State's Revenue System Needs Modernizing, According to Latest Virginia News Letter

December 19, 2011 — Although a sluggish economy and high rates of unemployment are exacerbating Virginia's financial problems, the economic downturn has revealed serious weaknesses in the state's revenue system, according to the latest Virginia News Letter, published today by the University of Virginia's Weldon Cooper Center for Public Service.
  
By adopting a number of reforms in personal and corporate income taxes, updating sales-tax policy to reflect an increasingly service-driven economy and better managing tax credits and other preferential treatment, Virginia can address not only the massive revenue shortfall in the coming biennium, but can position the state for a better future, writes Sara C. Okos, policy director of the Commonwealth Institute for Fiscal Analysis and author of the article, "Richmond, We Have a Problem: Modernizing Virginia’s Outdated Revenue System" in the current Virginia News Letter.

The Virginia News Letter, issued six to nine times per year, invites authors drawn from the Cooper Center, U.Va. and other public and private higher education institutions in Virginia, and non-academic experts to comment on Virginia public policy issues.

As Gov. Robert F. McDonnell and the General Assembly work to craft a 2012-14 budget this winter, they will face hard choices about the state's funding priorities in the face of a shortfall estimated to be more than $800 million, Okos writes.

Many of the tools used to balance the state budget in recent years are no longer available, she notes. Funding from the federal American Recovery and Reinvestment Act has expired. Virginia's Revenue Stabilization Fund, often referred to as the "rainy day fund," is mostly depleted. And the state is reaching its legal borrowing limit.

Furthermore, many of the financial tactics and accounting tricks used during the recession (such as borrowing from the Virginia Retirement System and shifting Medicaid payments around) will require re-funding before money can be spent on other needs. The prospect of significant cuts in federal spending over the next few years spells even more trouble.

"These factors present serious risks to critical state investment in key areas like education, health care and economic development – all of which play important roles in positioning Virginia for the best possible future," she writes.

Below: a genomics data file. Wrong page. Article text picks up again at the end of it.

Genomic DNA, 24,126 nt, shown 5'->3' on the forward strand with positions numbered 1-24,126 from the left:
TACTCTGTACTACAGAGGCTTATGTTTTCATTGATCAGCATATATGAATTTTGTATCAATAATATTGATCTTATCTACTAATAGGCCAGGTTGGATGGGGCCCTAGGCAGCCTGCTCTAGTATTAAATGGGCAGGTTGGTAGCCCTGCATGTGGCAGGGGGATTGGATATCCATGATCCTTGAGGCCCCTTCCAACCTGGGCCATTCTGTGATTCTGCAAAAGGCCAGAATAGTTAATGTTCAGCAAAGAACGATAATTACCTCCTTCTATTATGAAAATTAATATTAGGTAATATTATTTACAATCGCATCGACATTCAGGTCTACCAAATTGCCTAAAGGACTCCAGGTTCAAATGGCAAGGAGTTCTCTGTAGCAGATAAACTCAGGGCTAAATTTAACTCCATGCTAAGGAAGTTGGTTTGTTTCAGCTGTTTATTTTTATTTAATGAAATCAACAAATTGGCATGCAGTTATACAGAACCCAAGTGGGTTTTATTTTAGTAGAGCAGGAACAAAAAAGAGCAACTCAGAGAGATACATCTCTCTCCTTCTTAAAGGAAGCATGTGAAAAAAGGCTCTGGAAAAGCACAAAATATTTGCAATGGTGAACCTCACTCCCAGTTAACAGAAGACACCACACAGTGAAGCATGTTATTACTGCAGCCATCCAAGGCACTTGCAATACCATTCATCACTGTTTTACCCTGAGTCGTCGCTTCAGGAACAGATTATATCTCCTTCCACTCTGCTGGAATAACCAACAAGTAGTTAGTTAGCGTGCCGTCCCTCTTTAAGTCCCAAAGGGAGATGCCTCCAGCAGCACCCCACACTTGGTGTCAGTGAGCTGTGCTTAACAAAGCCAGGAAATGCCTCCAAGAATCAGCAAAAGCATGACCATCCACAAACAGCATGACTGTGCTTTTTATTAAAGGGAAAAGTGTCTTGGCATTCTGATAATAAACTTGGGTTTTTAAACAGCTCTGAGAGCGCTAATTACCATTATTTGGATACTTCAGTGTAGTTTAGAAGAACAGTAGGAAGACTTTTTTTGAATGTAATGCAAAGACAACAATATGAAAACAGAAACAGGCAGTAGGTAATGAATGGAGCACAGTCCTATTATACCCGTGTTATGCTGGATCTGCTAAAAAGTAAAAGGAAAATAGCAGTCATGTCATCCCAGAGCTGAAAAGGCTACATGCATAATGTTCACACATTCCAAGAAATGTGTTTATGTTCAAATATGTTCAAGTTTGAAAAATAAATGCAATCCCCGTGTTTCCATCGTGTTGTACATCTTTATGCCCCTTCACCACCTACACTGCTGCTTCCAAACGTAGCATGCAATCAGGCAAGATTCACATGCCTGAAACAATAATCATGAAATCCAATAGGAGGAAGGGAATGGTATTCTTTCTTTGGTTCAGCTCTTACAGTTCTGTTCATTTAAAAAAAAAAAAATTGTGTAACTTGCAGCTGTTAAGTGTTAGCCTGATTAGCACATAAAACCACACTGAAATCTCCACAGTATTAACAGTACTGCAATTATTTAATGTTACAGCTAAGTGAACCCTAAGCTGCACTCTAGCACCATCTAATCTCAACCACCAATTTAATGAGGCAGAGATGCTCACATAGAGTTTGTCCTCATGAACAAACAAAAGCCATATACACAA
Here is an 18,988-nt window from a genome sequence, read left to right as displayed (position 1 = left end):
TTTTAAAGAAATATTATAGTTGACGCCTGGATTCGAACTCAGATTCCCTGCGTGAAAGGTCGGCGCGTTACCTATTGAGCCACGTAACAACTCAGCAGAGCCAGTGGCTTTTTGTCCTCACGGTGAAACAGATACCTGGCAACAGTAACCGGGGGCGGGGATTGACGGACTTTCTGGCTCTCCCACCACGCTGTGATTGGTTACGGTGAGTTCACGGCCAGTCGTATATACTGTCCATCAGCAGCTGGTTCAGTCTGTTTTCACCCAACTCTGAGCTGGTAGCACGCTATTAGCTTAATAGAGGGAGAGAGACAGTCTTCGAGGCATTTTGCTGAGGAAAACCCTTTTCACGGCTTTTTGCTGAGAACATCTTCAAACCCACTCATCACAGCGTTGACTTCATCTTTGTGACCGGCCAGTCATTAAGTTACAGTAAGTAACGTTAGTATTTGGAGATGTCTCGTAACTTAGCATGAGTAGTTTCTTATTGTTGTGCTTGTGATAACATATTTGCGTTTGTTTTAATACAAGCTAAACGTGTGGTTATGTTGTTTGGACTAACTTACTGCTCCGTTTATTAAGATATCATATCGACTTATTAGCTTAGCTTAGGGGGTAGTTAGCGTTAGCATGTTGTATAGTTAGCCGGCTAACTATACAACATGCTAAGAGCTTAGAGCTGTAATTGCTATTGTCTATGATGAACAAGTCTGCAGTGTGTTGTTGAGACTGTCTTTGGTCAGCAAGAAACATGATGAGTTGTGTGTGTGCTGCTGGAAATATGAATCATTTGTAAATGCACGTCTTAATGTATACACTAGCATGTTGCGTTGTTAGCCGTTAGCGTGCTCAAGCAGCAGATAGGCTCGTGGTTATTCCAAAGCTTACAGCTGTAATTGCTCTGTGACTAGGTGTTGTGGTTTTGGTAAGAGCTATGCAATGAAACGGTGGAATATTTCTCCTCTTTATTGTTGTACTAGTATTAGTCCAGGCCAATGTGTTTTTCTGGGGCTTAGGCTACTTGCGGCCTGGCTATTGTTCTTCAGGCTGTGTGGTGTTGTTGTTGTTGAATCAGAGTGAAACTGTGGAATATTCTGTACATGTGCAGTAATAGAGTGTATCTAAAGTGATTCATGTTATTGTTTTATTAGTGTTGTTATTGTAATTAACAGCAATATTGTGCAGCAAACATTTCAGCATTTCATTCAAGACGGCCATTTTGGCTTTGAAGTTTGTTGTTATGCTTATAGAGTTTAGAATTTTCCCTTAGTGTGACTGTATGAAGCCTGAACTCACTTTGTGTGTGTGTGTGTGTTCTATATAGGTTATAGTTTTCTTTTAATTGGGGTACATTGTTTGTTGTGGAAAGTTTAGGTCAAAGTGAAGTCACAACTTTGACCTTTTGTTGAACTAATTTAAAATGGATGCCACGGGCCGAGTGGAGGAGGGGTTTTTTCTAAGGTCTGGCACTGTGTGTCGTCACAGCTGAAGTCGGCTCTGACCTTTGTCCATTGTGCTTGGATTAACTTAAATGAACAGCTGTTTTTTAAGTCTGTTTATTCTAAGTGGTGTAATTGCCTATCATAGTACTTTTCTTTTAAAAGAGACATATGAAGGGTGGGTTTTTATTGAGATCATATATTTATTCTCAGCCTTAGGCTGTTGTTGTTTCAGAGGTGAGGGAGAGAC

Okos, who coordinates tax research for the Richmond think tank, targets four key revenue areas that she says need revising because they are limiting the ability of the state's general fund revenue structure to produce adequate resources. They are:

    • the state income tax, which hasn't been updated in 25 years;
    • the sales tax, which hasn't kept pace with consumer spending trends;
    • the corporate income tax, which is vulnerable to accounting tactics that limit tax liability;
    • and the many "tax expenditure" programs that offer exemptions, credits and other preferential tax treatment to certain types of income.

Among the changes she recommends:

• Update the individual income tax structure. Because Virginia hasn't changed the brackets or rates of its individual income tax in more than two decades, more and more people are shift into the highest bracket and more of their income is taxed at the highest rate. In addition, Virginia does not follow the federal practice of indexing the standard deduction or personal exemption for inflation, meaning that their values decrease over time.

Furthermore, income growth has been concentrated among upper-earners. "This means that by failing to adjust income tax brackets and rates to capture this high-end growth – the epicenter of income growth in our economy – our revenue system has not grown in tandem with the economy," Okos writes.   

• Adjust the retail sales tax to reflect consumer activity. A shift in consumption from goods to services, and from purchasing in stores to online retailers, has highlighted some major gaps in the sales tax structure. Virginia ranks at the bottom nationally in the number of services included in the sales tax base. The majority of states with a sales tax levy it on an average 55 of the 168 services included in a recent survey. Virginia taxes a mere 18.

More on her recommendations can be found in the article online.

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Rebecca P. Arrington

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